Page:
Keyboards & Haptics.
At some point when I wasn’t looking, the clunky, consonant-riddled word haptic—which has nothing to do with being “happy”—started appearing in System Settings for phones and computers. Clearly, it’s a word that only a linguistically passive-aggressive techno-geek could love—the kind of word that people make up when they want to convince people that they are thinking or doing something important. Like “pivot,” “leverage,” and “core competency.” (note: “haptic” definition at the end).
(Many years ago, I was interviewing a CEO so I could ghost write his annual report message. He explained that their strategy was to “leverage their core competency to maximize their operational return.” I said, you mean you’re going to “do what you do best to make money?” He was not amused. But I was.)
It turns out that my adventure in “haptic-ing” began when I was given a Smith Corona Electric typewriter on my Bar Mitzvah. The symbolism of getting it on the day I allegedly “became a man” doesn’t escape me.
The second most important gift I got that day was a touch-typing course that consisted of several 33-rpm records and a manual.
“A,” the record would say. “A” “A” “A” “A”… I could have obeyed its commands all day. And, for many days I did; until I could type 30, 40, and eventually 70-80 words a minute. But the real accomplishment wasn’t speed; it was discovering that you could have a direct connection between brain and fingertips. From then on, while the words might not always come easy, the actual “writing” could be seamless; without the distractions of pencil sharpening, left-handed smudging, and trying to write in a straight line. All you had to do was change the ribbons once in a while and use a pin to pick out the ink that had hardened inside the o’s, p’s, d’s, & etc, Since then, I’ve worked at a keyboard virtually every day. Let’s call it ±55 years. 350 days a year. A minimum of two hours a day. That’s 38,500 hours. Let’s say I’m only typing a leisurely 50 words a minute.
If my math is right, that’s more than 2 million minutes at the keyboard and more than 1 billion words. Give or take a few million.
Of course, I’ve erased a lot of them: first with a nice soft pink eraser on “Corassable Bond.” Then with Liquid Paper, Ko-Rec-Type, and the ribbons that were black on top and Ko-Rec-Type below. “Delete,” “Command + X,” and “Command + Z” may be faster and cleaner but they don’t force you to make the same commitment to every word that a typewriter does.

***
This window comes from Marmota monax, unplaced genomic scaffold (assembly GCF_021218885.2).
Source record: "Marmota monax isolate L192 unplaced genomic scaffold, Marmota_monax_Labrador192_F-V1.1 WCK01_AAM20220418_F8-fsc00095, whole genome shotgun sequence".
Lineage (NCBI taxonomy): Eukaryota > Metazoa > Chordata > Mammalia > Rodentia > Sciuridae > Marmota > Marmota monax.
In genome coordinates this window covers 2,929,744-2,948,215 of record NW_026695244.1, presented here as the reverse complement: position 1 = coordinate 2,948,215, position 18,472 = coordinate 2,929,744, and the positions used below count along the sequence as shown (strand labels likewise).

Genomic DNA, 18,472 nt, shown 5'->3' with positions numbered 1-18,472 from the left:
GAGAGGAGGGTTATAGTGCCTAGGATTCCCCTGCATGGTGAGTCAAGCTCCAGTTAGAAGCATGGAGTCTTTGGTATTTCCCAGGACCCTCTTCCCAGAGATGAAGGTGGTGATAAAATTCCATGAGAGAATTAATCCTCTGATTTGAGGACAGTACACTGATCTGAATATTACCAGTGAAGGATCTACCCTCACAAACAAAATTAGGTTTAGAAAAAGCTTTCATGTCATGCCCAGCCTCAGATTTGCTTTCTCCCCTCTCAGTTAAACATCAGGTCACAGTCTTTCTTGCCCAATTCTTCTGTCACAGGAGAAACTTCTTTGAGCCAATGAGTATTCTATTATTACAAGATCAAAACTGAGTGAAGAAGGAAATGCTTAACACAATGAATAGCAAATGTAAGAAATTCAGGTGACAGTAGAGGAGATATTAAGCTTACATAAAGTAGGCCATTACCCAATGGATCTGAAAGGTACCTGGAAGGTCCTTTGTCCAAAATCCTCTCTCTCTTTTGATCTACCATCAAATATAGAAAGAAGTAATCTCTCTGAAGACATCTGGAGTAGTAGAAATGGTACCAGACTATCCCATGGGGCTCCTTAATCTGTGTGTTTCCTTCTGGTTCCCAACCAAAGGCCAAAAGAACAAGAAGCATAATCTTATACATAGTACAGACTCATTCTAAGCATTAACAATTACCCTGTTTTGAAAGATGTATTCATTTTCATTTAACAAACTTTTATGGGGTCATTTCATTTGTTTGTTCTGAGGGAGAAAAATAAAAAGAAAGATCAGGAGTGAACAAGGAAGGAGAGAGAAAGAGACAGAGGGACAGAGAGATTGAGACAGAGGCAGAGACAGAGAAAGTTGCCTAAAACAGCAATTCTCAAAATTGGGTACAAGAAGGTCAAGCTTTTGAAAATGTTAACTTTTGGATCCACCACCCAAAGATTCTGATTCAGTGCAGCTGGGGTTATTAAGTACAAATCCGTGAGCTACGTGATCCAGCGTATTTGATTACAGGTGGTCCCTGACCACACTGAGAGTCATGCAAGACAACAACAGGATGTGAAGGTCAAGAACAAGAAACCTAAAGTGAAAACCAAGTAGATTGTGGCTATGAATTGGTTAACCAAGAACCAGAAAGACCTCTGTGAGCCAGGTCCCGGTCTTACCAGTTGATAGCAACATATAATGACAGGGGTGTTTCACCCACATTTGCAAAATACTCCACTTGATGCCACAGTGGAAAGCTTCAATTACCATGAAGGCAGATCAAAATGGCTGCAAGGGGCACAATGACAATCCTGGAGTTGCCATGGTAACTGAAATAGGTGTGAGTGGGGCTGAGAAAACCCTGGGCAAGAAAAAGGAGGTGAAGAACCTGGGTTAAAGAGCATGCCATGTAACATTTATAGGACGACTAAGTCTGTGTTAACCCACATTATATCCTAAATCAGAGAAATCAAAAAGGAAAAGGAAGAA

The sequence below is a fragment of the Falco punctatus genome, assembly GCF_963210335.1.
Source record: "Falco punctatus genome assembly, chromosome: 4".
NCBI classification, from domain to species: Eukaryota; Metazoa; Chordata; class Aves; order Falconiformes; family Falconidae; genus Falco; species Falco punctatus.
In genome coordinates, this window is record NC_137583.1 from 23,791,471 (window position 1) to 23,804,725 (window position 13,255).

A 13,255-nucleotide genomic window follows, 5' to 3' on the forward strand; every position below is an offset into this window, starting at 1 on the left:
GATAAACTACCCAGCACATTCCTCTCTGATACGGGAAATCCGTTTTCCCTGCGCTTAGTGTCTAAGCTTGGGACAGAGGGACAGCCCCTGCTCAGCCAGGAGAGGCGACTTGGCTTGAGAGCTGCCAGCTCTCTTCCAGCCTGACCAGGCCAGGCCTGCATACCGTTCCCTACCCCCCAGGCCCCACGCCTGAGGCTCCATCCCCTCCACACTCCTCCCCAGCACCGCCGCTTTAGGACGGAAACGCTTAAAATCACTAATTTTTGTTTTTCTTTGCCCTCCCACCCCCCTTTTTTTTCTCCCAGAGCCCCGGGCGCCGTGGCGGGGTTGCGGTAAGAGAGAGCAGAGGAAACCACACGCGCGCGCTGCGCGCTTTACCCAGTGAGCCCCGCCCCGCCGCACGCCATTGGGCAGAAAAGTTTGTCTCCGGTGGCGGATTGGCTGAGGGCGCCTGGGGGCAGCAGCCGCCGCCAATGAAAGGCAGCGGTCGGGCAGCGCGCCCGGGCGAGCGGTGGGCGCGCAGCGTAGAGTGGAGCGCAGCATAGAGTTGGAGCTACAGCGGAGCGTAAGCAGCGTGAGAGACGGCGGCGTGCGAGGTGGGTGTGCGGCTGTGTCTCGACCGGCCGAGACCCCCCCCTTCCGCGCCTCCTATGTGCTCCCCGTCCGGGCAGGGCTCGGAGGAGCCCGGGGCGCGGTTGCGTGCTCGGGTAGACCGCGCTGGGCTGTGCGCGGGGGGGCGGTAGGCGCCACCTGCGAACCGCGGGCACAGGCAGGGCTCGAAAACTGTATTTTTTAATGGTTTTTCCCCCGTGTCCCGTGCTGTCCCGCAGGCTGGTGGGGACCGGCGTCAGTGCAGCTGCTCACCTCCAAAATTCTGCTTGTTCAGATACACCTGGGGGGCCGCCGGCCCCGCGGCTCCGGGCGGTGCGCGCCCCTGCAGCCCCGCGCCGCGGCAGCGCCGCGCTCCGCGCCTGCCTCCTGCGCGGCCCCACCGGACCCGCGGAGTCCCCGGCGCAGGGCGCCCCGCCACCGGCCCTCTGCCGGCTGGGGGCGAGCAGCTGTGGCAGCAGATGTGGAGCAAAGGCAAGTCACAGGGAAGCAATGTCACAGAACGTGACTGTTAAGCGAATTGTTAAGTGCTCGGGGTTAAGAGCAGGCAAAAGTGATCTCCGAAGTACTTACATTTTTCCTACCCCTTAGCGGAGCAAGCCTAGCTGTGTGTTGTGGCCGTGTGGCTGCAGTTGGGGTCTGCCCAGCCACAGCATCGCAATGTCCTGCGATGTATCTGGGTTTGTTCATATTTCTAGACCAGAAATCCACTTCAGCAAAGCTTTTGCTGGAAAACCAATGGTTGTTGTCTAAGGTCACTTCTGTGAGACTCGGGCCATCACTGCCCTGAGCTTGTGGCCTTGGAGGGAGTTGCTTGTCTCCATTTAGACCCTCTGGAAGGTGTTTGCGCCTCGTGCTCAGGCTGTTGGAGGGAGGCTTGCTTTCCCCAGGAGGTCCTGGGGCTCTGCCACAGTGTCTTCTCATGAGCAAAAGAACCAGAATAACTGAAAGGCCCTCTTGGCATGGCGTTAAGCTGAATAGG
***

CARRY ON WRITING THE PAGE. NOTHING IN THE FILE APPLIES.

We had a manual typewriter in the house when I was little—an Olivetti or Smith Corona. All I remember about it is the now-forgotten, instinctive childhood game of banging on the keys to see how many you can jam up at the platen before your parents tell you to stop.
The first typewriter I ever used for its intended purpose was my dad’s Smith-Corona Electric. He said it was the very first one. Which I took to mean first on the planet, although he meant in terms of model years. I liked this machine. In fact, at some point while I was in college, I traded him my Bar Mitzvah typewriter for it. Not only could you watch the action like on a manual, it had the old-fashioned manual return. The very way you hit that lever and threw the carriage back told volumes about who you were—as a person as well as a writer.
But, by then, the pinnacle of typewriter technology was the IBM Selectric. They were way too expensive for me at the time, but somehow I got a hand-me-down in the late ‘70s. The only problem was that watching the ball spin around was much more interesting than actually writing. More problematically, it let writers change typefaces—beginning the process, that has only escalated since then, of being able to distract ourselves from the work at hand by screwing around with formats.
My first real foray into computers was in January 1984. The keyboards weren’t all that different from electric typewriter ones. But the change from looking at paper on a platen to looking at a screen short-circuited the critical brain-fingers-words feedback loop that had subconsciously become a core component of my writing process.
Fortunately, once I got used to it, the quieter and more sensitive computer keyboards made that loop even more seamless. Although the need to use a mouse (back then) and eventually a trackpad took some haptical getting used to. I prefer trackpads because I’m able to always keep one hand positioned correctly on the keyboard as I’ve been doing, well, since my Bar Mitzvah…
Which brings us to the definition of “haptic”: a technology that uses touch to control and interact with computers. (If it sounds Greek to you, it’s probably because it’s derived from the Greek haptesthai, meaning “to touch.”)
I’ll probably always refer to “touch and feel” rather than haptic. But, it’s good to remember that, as countless people (most notably Stephen Hawking) have shown, whether we use our fingertips, voice, eye movement, or other form of mind-body-screen interface, it’s a miracle that we can put our thoughts into words—and, at our best, throw our hearts into it.